The following is a walkthrough of “Zombies, Football and the Gospel” by Reggie Joiner If you want to know more about why I’m writing this series or a quick place to check for the previous chapter posts click here.


Ch 3 Sundays are for Football – “Re-imagine ways church can influence active communities.” 

In this chapter, Reggie connects two primary ideas tether in a powerful and extremely relevant way. The first is that Sunday are for Football, that most people would rather not attend Church on Sunday mornings. Reggie states, “At some point on the sacred day, there will be playing, napping, drinking, golfing, hanging, reading, sunning, swimming, Web-surfing, or watching Football… it’s not that they hate Church. They just don’t think about it. (pg 41)

The second is that “Statistically, 25 percent of Americans treat Sunday like a Holy day. Everybody else treats Sunday like a holiday (pg41)”. Mainly 75% of Americans just don’t think about Sunday because Sundays are or Football. Reggie adds that 35% of people are also working on Sunday mornings and will never be able to come to a service at 9:00 am because they are at work.

“I’m going to oversimplify and say I think it’d because 75 percent of the population has decided Sunday is for football, or fun, or family or friends (pg43)”

In the middle of the chapter, Reggie shares a story about a girl names Jen and the reasons why Jen won’t go to Church. Here are a few of the highlights…

  • I feel like they are judging me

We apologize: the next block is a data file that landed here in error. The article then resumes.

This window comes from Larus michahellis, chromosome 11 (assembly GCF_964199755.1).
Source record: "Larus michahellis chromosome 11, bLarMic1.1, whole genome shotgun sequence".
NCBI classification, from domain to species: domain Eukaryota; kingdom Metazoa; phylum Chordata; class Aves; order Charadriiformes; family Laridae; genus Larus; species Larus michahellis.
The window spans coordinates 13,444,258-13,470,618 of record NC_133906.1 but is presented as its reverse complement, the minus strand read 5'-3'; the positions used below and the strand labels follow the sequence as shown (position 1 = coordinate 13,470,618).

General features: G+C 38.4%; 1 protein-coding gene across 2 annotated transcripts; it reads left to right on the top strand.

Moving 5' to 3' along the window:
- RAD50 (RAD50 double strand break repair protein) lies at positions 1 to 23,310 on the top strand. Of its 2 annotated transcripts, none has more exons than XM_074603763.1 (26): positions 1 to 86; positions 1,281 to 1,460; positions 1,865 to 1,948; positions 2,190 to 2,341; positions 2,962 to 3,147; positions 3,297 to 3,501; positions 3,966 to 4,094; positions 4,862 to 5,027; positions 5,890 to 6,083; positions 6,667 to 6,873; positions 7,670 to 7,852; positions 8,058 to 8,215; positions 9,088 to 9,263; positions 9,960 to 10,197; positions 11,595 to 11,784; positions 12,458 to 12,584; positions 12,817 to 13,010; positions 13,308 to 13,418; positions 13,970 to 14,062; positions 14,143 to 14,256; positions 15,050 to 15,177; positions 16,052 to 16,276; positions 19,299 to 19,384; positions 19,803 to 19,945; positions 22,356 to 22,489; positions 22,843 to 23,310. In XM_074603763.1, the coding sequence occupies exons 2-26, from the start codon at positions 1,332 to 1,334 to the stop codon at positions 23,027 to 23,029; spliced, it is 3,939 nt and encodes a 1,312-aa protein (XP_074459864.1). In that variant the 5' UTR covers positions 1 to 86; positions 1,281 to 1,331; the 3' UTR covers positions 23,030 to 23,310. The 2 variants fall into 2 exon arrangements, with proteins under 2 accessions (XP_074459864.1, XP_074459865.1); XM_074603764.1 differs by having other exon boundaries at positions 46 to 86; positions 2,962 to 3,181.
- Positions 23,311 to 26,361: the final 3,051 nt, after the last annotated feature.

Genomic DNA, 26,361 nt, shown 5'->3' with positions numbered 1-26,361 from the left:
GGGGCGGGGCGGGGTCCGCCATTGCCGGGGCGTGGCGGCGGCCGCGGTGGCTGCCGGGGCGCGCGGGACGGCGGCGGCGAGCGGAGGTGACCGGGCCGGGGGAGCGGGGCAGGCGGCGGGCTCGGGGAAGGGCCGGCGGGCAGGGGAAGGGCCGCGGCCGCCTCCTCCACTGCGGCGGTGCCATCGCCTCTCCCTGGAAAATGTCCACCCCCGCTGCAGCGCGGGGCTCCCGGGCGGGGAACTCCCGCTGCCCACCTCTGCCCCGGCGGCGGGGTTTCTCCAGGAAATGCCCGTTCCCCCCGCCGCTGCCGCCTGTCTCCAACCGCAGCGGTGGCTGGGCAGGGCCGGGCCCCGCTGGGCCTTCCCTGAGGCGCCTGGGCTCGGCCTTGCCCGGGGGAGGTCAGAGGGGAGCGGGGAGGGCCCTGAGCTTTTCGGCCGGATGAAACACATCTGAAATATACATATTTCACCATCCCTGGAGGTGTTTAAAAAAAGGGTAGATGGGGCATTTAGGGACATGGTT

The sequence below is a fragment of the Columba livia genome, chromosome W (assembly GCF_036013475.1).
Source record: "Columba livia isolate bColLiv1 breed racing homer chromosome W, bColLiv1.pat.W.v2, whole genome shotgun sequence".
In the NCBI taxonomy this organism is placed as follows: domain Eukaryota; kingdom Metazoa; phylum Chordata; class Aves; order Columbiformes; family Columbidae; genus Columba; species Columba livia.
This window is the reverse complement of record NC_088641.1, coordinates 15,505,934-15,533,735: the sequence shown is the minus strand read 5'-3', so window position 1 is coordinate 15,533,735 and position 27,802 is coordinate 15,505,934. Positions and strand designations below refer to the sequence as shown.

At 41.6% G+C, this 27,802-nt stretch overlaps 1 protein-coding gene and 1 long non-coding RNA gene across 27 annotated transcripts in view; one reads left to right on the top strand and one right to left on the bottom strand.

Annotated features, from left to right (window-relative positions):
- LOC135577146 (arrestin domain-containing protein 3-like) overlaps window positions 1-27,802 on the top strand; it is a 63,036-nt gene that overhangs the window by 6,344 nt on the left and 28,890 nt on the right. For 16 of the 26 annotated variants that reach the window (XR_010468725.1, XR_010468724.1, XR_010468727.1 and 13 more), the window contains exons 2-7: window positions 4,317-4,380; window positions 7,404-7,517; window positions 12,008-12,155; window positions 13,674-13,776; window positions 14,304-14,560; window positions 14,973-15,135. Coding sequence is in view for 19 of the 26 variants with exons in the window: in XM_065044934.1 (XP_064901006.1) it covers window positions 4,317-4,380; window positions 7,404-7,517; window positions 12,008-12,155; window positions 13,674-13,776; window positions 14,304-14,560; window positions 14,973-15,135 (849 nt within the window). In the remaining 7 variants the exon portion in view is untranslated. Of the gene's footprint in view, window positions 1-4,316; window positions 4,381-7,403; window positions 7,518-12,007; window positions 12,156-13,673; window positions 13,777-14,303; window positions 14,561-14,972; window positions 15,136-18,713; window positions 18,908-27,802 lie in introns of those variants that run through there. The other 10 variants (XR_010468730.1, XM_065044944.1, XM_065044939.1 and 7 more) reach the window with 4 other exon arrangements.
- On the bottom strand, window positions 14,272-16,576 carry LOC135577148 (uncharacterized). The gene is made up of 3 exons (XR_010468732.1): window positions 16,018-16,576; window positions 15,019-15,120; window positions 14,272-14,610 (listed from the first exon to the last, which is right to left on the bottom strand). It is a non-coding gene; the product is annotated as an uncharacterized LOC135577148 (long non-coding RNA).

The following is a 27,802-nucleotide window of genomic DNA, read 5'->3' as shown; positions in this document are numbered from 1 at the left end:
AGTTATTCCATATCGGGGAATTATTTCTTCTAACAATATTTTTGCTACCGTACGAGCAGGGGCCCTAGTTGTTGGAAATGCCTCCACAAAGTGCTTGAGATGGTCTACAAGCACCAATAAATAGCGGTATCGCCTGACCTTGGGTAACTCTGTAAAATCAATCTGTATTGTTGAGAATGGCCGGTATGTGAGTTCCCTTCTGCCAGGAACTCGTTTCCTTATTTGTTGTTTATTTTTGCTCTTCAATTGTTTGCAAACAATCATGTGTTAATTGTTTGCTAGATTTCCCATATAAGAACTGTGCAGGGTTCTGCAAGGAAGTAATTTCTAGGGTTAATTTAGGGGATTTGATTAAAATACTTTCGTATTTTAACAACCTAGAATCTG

• my questions aren’t answered
  • it doesn’t feel worth my time
  • No one invites me to go with them

Despite the last comment, however, Jen does mention that “If a friend invited me, I’d go (pg44)”. It is here where the “Game-Changer” comes into play. “Communities have shifted away from a Sunday’ s-are-for-church mindset (pg44)”

See Jen’s of the world will not natural just wander into church o a Sunday morning, but the Church is also not doing anything to attract the Jen’s of the world either. Reggie asks the question, “What if you started counting the people who come on Sunday and started cutting the people in tour community who don’t? (pg45)”.

This question is powerful and almost mind breaking. It almost seems like an impossible task, but don’t we follow a God who specializes in the impossible. This chapter is profound because it asked us to examine our motives as a church. Do we exist for the 25 or the 75 percent? Or both?

The chapter ends with two statements that summarize both the power of the chapter and the potential of the future if we are brave enough to think outside of a Sunday box.

“If Jesus said leave the 99 to go find the one, maybe we can stop thinking about the 25 long enough to brainstorm, ideas to reach the 75 (pg46)”

“To reach people no one else is reaching we must do things no one else is doing Craig Groeschel (pg 46)

My Original Notes and Insights

Q – How are you going to connect with the people in your community who will never step inside your building?